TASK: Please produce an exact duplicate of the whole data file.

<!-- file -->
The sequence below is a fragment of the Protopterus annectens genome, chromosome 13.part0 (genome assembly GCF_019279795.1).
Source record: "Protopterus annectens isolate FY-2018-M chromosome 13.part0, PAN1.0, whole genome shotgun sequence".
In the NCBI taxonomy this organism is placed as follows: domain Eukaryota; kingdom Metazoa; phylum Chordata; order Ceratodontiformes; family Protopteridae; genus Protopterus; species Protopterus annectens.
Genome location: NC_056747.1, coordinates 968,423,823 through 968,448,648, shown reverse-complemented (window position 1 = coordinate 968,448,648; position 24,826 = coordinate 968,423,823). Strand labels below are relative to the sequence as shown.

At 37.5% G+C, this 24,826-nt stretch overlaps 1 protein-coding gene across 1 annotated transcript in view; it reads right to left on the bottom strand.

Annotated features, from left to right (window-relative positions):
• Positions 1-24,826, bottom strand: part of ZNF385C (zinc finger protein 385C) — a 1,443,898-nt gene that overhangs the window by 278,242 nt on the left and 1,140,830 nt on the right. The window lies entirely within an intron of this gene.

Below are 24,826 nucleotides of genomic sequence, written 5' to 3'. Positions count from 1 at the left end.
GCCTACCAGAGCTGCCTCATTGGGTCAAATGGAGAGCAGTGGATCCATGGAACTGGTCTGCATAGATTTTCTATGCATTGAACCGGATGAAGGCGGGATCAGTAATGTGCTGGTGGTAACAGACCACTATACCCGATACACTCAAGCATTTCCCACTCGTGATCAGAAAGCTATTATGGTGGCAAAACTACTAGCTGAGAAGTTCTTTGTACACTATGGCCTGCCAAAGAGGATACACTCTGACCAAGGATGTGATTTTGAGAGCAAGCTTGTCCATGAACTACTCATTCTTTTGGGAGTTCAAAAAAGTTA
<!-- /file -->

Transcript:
The sequence below is a fragment of the Protopterus annectens genome, chromosome 13.part0 (genome assembly GCF_019279795.1).
Source record: "Protopterus annectens isolate FY-2018-M chromosome 13.part0, PAN1.0, whole genome shotgun sequence".
In the NCBI taxonomy this organism is placed as follows: domain Eukaryota; kingdom Metazoa; phylum Chordata; order Ceratodontiformes; family Protopteridae; genus Protopterus; species Protopterus annectens.
Genome location: NC_056747.1, coordinates 968,423,823 through 968,448,648, shown reverse-complemented (window position 1 = coordinate 968,448,648; position 24,826 = coordinate 968,423,823). Strand labels below are relative to the sequence as shown.

At 37.5% G+C, this 24,826-nt stretch overlaps 1 protein-coding gene across 1 annotated transcript in view; it reads right to left on the bottom strand.

Annotated features, from left to right (window-relative positions):
• Positions 1-24,826, bottom strand: part of ZNF385C (zinc finger protein 385C) — a 1,443,898-nt gene that overhangs the window by 278,242 nt on the left and 1,140,830 nt on the right. The window lies entirely within an intron of this gene.

Below are 24,826 nucleotides of genomic sequence, written 5' to 3'. Positions count from 1 at the left end.
GCCTACCAGAGCTGCCTCATTGGGTCAAATGGAGAGCAGTGGATCCATGGAACTGGTCTGCATAGATTTTCTATGCATTGAACCGGATGAAGGCGGGATCAGTAATGTGCTGGTGGTAACAGACCACTATACCCGATACACTCAAGCATTTCCCACTCGTGATCAGAAAGCTATTATGGTGGCAAAACTACTAGCTGAGAAGTTCTTTGTACACTATGGCCTGCCAAAGAGGATACACTCTGACCAAGGATGTGATTTTGAGAGCAAGCTTGTCCATGAACTACTCATTCTTTTGGGAGTTCAAAAAAGTTA